Singularity provides a way for researchers and others to package together the artifacts of their computational workflows - one or more Linux applications, with all their dependencies - and run them successfully in a variety of other environments.
This make it much easier to develop a research workflow on a laptop or a laboratory’s server, then bundle it up and copy it: to a departmental cluster; to Savio, the campus’s high-performance computing (HPC) cluster; to a national HPC resource; or to a cloud computing environment. When it is necessary to run existing computations faster, or to work with larger datasets, Singularity can help reduce the time and effort required to get existing computational environments up and running on a new and more powerful system.
From the release announcement posted on LinkedIn Pulse (login required for access):
Singularity is a container platform built around the notion of "Mobility of Compute". With Singularity you can build executable containers based on your host system and define what happens when that container is launched. Processes inside the container can be single binaries, or a complex of binaries, scripts and data.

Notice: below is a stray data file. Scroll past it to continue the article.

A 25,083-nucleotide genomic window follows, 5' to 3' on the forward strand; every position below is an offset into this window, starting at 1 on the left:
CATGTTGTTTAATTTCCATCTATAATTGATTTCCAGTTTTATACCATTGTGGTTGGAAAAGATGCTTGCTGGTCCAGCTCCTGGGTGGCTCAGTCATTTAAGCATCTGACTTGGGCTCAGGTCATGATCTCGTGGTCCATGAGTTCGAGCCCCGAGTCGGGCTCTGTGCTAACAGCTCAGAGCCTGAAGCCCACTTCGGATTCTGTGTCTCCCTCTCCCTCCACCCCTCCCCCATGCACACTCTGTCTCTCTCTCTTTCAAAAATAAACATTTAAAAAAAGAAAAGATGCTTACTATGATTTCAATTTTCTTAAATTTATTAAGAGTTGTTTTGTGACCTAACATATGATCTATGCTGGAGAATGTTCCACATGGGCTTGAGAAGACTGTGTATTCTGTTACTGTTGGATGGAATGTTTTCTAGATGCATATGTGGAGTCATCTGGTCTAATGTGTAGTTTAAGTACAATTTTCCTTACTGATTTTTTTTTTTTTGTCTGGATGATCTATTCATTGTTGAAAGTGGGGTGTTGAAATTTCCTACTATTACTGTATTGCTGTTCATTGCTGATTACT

While there are several full featured container systems that already exist, these container solutions are feature rich as they tend to emulate a full hardware virtualization hypervisor. Because of many of these features (e.g. user level contexts and ability to escalate to root) implementation on large scale multi-user resources is difficult and maybe impossible. This is what motivated the development of Singularity; a lightweight, non-invasive and easily implementable container system that supports existing workflows and focuses on application portability and mobility.
Further detail on features supported in Singularity v1.0 can be found in the release notes.
Exploration is currently underway to explore the feasibility and utility of deploying Singularity in the Berkeley Research Computing Program’s Savio cluster, in support of campus computational research.
Research IT will host a Reading Group presentation and discussion led by Greg Kurtzer on 21 May, noon to 1pm in 200C Warren Hall. Faculty, postdocs, and graduate students interested in exploring the applicability of Singularity to their computational research are especially encouraged to participate. Please contact firstname.lastname@example.org if you have questions or for additional information.